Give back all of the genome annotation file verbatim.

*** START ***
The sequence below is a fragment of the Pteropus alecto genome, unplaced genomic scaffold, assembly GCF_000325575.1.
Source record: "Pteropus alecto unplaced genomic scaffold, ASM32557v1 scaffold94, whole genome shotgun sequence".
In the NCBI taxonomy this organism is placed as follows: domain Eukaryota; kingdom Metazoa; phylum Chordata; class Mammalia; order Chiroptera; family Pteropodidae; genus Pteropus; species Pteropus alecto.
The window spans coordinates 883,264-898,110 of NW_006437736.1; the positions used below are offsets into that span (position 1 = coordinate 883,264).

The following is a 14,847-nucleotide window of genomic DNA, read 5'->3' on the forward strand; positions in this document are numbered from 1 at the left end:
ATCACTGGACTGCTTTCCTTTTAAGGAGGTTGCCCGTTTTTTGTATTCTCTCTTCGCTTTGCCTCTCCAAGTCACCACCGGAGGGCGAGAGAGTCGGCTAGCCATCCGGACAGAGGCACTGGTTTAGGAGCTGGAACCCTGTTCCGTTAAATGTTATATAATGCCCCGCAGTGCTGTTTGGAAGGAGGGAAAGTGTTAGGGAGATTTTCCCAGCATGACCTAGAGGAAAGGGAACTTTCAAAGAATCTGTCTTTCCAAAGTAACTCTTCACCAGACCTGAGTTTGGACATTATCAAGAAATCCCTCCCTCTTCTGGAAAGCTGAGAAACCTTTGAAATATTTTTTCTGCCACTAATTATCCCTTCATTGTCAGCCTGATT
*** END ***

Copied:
The sequence below is a fragment of the Pteropus alecto genome, unplaced genomic scaffold, assembly GCF_000325575.1.
Source record: "Pteropus alecto unplaced genomic scaffold, ASM32557v1 scaffold94, whole genome shotgun sequence".
In the NCBI taxonomy this organism is placed as follows: domain Eukaryota; kingdom Metazoa; phylum Chordata; class Mammalia; order Chiroptera; family Pteropodidae; genus Pteropus; species Pteropus alecto.
The window spans coordinates 883,264-898,110 of NW_006437736.1; the positions used below are offsets into that span (position 1 = coordinate 883,264).

The following is a 14,847-nucleotide window of genomic DNA, read 5'->3' on the forward strand; positions in this document are numbered from 1 at the left end:
ATCACTGGACTGCTTTCCTTTTAAGGAGGTTGCCCGTTTTTTGTATTCTCTCTTCGCTTTGCCTCTCCAAGTCACCACCGGAGGGCGAGAGAGTCGGCTAGCCATCCGGACAGAGGCACTGGTTTAGGAGCTGGAACCCTGTTCCGTTAAATGTTATATAATGCCCCGCAGTGCTGTTTGGAAGGAGGGAAAGTGTTAGGGAGATTTTCCCAGCATGACCTAGAGGAAAGGGAACTTTCAAAGAATCTGTCTTTCCAAAGTAACTCTTCACCAGACCTGAGTTTGGACATTATCAAGAAATCCCTCCCTCTTCTGGAAAGCTGAGAAACCTTTGAAATATTTTTTCTGCCACTAATTATCCCTTCATTGTCAGCCTGATT